An interesting question is whether or not "for example" is idiomatic and colloquial in all of these languages. In English I'd say it's used frequently in writing and in formal conversation, but not so frequently in street talk. I picked up on this because it is used quite a lot in Spanish, even among young people in the most informal of settings. Would you say -- I'm thirsty. What do you have to drink? -- Well, I have beer and vodka, for example.
     
    In Italian ad esempio is as common as per esempio.
    What about for instance in English? I reckon it may sound slightly more formal than for example. Anyhow, I tend to use the former quite often.
    I have also read that there is a very little difference between these two expressions in meaning as well.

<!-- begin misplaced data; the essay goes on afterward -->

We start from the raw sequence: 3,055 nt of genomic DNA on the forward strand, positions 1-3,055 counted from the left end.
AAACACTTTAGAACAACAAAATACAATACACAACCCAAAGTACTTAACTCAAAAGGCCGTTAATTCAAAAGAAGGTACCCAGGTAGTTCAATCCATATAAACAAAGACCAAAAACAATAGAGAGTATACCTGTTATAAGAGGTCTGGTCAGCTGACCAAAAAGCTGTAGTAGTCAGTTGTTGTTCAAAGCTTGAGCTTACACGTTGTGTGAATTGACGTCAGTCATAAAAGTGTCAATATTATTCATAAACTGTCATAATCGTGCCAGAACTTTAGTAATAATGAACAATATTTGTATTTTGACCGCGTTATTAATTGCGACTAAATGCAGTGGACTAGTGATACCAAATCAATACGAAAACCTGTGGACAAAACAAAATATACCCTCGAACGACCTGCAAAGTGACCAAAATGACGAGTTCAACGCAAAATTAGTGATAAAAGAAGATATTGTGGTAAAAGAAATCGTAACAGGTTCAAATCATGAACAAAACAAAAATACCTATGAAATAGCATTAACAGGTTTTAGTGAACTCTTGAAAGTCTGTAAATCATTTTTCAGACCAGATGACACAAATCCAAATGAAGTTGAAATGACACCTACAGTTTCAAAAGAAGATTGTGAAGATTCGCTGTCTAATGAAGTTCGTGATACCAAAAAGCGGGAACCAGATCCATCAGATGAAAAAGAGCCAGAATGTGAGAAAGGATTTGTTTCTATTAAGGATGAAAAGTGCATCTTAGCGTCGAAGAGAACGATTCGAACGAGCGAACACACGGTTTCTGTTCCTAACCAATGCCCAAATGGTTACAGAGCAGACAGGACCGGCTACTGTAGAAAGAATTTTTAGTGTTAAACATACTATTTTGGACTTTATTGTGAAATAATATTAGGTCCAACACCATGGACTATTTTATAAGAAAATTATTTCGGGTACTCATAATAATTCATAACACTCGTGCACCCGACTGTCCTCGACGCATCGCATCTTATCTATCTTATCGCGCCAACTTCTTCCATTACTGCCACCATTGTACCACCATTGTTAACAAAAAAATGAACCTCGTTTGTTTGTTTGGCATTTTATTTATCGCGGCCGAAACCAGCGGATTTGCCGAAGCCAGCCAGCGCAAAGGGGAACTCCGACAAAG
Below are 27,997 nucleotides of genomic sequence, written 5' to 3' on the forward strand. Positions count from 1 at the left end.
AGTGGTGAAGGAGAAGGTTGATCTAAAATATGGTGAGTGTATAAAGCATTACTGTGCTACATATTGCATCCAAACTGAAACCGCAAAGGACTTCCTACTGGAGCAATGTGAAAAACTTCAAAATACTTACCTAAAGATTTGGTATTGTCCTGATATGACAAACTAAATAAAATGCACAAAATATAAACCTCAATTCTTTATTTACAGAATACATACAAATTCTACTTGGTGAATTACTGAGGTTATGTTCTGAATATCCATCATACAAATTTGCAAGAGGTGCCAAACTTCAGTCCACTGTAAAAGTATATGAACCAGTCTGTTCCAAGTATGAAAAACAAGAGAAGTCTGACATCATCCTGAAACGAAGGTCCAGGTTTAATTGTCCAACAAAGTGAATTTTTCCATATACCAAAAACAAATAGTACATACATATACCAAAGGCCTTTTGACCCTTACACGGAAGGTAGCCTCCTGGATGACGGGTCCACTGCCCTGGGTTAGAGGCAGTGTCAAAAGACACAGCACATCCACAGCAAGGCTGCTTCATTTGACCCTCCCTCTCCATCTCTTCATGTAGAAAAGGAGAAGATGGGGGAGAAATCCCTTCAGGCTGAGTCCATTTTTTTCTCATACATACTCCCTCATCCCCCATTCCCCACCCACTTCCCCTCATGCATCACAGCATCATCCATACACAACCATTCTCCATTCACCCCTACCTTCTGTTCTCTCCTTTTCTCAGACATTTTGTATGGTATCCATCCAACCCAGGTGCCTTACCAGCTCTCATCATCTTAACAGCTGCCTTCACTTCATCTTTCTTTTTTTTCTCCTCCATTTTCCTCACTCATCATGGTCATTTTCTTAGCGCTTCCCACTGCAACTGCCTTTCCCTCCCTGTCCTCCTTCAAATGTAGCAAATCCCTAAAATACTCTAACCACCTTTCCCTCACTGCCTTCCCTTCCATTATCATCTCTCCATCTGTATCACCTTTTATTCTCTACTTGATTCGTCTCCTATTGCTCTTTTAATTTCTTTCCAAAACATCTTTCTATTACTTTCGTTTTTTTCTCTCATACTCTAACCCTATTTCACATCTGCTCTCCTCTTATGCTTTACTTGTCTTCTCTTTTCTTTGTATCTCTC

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    elroy

    Imperfect Mod
    US English, Palestinian Arabic bilingual
    Arabic:

    مثلاً: example-accusative indefinite
    (The accusative indefinite often turns nouns into adverbs.)

    or

    على سبيل المثال: on the path of the example, i.e. by way of example
     

    Armas

    Senior Member
    Finnish
    An interesting question is whether or not "for example" is idiomatic and colloquial in all of these languages.
    Esimerkiksi is frequently used in Finnish in writing as well as in street talk, and not infrequently shortened to esmes in fast speech.
     

    nimak

    Senior Member
    Macedonian
    An interesting question is whether or not "for example" is idiomatic and colloquial in all of these languages. In English I'd say it's used frequently in writing and in formal conversation, but not so frequently in street talk.
    Esimerkiksi is frequently used in Finnish in writing as well as in street talk
    Same in Macedonian, "na primer" is very often used.
     

    AndrasBP

    Senior Member
    Hungarian
    In Lithuanian, "for example" is pavyzdžiui (abbr. as pvz.), which is the noun pavyzdys ("example") in the dative case.
    It is common in spoken Lithuanian, too.